When I suggest that, as Blur’s drummer, Rowntree became rich and famous, he grimaces and says in mock annoyance, “I won’t have you describing me as super-wealthy.” And the facts may partly back him up. “I’ve always tried to pursue other projects,” he says. When the group stopped recording after the 2003 release of its Think Tank album, he finished law school and worked for five years as a criminal lawyer (“I found it very interesting”). He also began a career composing music for film and television.

Damon Albarn hugs Dave Rowntree (behind them, Alex James and Graham Coxon) at the Q magazine awards in London in 2012
Damon Albarn embraces Dave Rowntree (behind them, Alex James and Graham Coxon) at the Q magazine awards in London in 2012. Dave J Hogan (Getty Images)

“I’ve done really well, and it’s given me the confidence to record my own songs,” notes the musician, whose first major job in the industry was scoring the award-winning documentary Bros: After the Screaming Stops, about the short-lived 1980s pop duo. There isn’t any link between Bros and Blur. Rowntree observes that “we were a bit old by the time they came along, but their story is an interesting one: two young men, who were scarred rather badly by their experiences in the music industry. They haven’t spoken to each other since the band broke up. They tried to organize a massive concert without speaking to each other. And the cameras recorded it all, from start to finish. It’s a tragic and hilarious story at the same time, and I enjoyed it,” says Rowntree, whose relationship with the industry has always been much smoother than that. In addition to his experience as a commissioned composer, he opened a digital animation studio, Nanomation (he directed two episodes of Empire Square, a shoe that might be the perfect blend of South Park and the visual elements of Damon Albarn’s Gorillaz).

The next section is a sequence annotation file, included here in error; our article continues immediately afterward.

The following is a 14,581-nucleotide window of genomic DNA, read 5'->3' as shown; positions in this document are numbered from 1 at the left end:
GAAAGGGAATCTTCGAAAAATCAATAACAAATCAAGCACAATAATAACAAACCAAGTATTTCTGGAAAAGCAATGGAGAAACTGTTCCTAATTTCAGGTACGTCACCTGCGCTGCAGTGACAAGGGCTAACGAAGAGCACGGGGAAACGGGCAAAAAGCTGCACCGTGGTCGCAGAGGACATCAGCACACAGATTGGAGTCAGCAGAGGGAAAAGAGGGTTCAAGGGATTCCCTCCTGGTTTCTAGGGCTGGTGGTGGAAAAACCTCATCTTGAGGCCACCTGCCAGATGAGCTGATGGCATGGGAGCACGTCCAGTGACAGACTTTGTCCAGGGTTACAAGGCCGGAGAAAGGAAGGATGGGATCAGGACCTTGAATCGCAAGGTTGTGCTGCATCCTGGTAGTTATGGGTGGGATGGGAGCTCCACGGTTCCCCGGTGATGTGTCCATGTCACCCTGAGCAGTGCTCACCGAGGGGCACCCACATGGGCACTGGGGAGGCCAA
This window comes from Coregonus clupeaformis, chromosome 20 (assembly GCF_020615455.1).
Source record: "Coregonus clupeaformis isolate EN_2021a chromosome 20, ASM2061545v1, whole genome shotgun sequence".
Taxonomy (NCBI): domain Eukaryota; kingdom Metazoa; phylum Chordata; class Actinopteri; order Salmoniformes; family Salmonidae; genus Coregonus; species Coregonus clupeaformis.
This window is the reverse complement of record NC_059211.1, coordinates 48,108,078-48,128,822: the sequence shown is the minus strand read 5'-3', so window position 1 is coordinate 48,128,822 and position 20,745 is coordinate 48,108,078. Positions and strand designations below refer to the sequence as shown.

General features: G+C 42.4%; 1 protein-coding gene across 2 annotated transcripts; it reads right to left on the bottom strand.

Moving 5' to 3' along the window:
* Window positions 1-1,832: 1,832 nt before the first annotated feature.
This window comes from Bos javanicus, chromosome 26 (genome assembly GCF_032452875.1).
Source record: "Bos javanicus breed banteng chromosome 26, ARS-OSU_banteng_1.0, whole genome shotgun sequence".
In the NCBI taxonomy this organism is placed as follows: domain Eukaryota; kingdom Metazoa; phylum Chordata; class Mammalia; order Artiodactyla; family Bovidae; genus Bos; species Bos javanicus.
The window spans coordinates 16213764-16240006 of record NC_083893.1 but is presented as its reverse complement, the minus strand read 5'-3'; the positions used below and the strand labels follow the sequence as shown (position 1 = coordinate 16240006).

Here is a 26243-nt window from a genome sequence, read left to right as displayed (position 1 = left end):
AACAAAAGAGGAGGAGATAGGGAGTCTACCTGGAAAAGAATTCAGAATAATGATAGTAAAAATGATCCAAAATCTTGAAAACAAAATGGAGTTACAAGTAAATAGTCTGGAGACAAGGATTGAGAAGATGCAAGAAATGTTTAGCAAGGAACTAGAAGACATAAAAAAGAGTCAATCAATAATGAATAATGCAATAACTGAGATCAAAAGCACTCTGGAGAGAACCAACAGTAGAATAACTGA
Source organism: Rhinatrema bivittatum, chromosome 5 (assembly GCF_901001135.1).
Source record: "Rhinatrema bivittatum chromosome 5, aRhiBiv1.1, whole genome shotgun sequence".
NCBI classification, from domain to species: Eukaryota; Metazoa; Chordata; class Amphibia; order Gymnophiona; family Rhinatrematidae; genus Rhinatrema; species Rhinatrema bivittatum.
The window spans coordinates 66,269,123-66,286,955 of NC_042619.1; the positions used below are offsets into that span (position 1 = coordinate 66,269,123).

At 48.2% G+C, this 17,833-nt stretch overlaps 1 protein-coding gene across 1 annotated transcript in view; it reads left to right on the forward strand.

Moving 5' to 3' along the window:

Beyond those interests, Rowntree is also fascinated by astronomy. He promoted and financially supported the Mars Express mission, sponsored by the British government and the European Space Agency to investigate whether there might be life on Mars. “I was lucky enough to own a small telescope as a child,” he explains. “I would spend my nights looking through it. I still have telescopes. In fact, I’m studying part-time for a degree in astronomy, to learn about it more formally. Space has always interested me; I think it’s a very spiritual thing because you realize how insignificant our planet is in the grand scheme of things. It helps you see your place in the universe.”

Speaking of perspective, Rowntree downplays Blur’s legendary rivalry with Oasis. He says that it was something that both sides sought, and it benefited them both. “Now, we all get along well.” Although he has finally dared to show his chops as a solo artist, Rowntree makes it clear that he will not ask for a larger role in Blur if the band records again. “We work very collaboratively, and it works really well. I’ve always written songs, ever since I was a kid; the only thing I lacked was the confidence and time to show them off in public. The four members of Blur always bring our ideas to every song,” he says.

And he hasn’t been afraid to stand onstage and sing after a lifetime of hiding in the back, behind his bandmates. “I enjoy it very much. It all comes very naturally to me; I’m not shy in front of an audience. I’ve already done a lot of that in my other roles, as a lawyer and as a politician, so it’s not something that scares me. Mind you, I wouldn’t recommend it to other people as the ideal path for pursuing a musical career.”

Sign up for our weekly newsletter to get more English-language news coverage from EL PAÍS USA Edition

More information

Archived In

Recomendaciones EL PAÍS
Recomendaciones EL PAÍS